It’s economics that is stopping Nuclear in the US. Unless there’s a very high carbon tax then natural gas just destroys it in terms of price. Plants build quickly, you can build them small or large, and they can turn and off on minute-to-minute intervals to adjust to demand and they can be run with fewer workers. Nuclear plants costs multi-billions to build, take years and years to get online, can’t ramp up or down like natural gas, can’t even really adjust power output overall if the power market is different than they expected, etc.
Federal subsidies could prime the pump, yes? I assume that’s how old ones got built in the first place?
Even with 100% loan guarantees it’s been difficult to convince companies to make the investment. It’s a huge investment that may or may not pay off at a very long timescale due to common cost overruns. Look how much we are already throwing at these companies.
Scana Corp. this year canceled its plans to build two new reactors in South Carolina after expenses spiraled above $20 billion. Loan guarantees alone, though, won’t save the Vogtle expansion: Regulators also want to see a promised payment from Westinghouse parent Toshiba Corp. and federal tax credits for new nuclear generation.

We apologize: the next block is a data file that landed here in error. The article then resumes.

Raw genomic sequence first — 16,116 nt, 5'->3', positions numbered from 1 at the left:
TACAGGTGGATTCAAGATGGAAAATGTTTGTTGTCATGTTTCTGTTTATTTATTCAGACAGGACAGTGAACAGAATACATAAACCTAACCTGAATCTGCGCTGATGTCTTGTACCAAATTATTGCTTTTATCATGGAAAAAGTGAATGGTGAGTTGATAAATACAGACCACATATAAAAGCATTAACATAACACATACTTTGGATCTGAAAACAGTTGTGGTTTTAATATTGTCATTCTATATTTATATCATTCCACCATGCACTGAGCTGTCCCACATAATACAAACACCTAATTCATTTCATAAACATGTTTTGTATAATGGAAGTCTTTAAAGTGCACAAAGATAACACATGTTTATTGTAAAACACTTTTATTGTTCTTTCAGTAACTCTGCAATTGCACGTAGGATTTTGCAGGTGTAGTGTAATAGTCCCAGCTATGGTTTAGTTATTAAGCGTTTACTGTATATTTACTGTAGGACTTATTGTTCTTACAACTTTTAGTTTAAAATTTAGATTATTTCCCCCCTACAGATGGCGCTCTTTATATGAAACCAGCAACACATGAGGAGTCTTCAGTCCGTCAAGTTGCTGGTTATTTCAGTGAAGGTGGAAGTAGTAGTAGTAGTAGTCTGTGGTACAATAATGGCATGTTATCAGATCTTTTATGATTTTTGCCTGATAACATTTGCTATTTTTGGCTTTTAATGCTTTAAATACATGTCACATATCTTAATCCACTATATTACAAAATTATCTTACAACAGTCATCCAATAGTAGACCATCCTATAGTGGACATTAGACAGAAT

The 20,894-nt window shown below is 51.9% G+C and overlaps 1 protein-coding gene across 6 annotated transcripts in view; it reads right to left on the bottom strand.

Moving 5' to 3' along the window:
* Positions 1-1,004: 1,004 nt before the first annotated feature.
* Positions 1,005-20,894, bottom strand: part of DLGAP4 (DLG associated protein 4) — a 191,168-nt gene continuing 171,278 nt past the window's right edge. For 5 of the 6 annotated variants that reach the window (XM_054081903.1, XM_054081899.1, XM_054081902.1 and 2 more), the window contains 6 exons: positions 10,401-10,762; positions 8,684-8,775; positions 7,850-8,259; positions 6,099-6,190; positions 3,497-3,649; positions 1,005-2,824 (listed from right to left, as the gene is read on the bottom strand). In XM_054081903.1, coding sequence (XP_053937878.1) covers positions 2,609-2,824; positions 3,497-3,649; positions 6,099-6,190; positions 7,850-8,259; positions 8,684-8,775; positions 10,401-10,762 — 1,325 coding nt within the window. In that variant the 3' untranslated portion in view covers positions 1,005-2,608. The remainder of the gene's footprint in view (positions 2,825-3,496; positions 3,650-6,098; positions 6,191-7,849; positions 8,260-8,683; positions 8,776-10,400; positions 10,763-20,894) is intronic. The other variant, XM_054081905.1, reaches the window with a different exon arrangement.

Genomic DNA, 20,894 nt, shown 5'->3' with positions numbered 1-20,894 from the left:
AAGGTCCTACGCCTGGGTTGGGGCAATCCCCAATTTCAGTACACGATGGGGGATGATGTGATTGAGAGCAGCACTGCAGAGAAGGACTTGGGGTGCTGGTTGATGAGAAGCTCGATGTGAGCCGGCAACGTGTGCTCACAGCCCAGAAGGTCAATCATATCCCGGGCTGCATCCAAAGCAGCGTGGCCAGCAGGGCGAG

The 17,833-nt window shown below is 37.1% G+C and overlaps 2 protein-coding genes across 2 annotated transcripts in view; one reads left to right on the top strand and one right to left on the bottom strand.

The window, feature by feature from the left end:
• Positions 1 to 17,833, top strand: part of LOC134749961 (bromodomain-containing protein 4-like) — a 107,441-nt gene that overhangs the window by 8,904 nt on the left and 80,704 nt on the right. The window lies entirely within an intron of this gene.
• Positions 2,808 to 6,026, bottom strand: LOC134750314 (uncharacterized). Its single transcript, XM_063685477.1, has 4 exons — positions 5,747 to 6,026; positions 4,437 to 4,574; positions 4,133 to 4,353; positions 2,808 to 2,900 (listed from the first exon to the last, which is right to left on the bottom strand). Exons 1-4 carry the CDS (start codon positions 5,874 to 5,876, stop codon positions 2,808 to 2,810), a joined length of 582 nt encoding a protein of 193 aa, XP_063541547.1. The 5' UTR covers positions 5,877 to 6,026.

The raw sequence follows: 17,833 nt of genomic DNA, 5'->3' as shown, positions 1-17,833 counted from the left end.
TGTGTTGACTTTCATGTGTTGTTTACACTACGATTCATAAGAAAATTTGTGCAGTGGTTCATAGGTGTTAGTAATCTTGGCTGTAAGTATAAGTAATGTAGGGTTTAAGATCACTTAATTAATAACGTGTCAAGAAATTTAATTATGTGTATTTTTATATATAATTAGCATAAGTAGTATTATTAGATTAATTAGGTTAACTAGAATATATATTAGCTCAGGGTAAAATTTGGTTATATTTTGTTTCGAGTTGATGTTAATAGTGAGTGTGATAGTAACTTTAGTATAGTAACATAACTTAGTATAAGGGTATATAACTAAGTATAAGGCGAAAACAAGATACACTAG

Southern’s Georgia Power Co. and its partners constructing the Vogtle plant were already recipients of $8.3 billion in federally-backed loan guarantees, but asked the Trump administration to come to their aid amid ballooning costs and setbacks.
Earlier Friday morning, Perry formally asked the Federal Energy Regulatory Commission to implement a regulation that would allow nuclear and coal plants to charge more money for their electricity, an attempt to stop plants from closing.
Of course the right way to do things is to price carbon into the market. That makes nuclear competitive, possibly.
Trump and Pruitt will get right on that.
But it’s not really inherent to the technology right? Because other nations had no trouble building tons of nuclear plants.
Hell, we used to build tons of them.
There’s also a political cost to nuclear, sadly.
The destruction of the public opinion on nuclear power is perhaps the biggest mistake math-impaired ecologists have made, and it’s really on them that the fastest way to curb emissions is impossible to implement today. If we could just had push nuclear reactor construction say 10 years ago and then phase it out with a slow, careful buildup of renewable we would be in a much better position.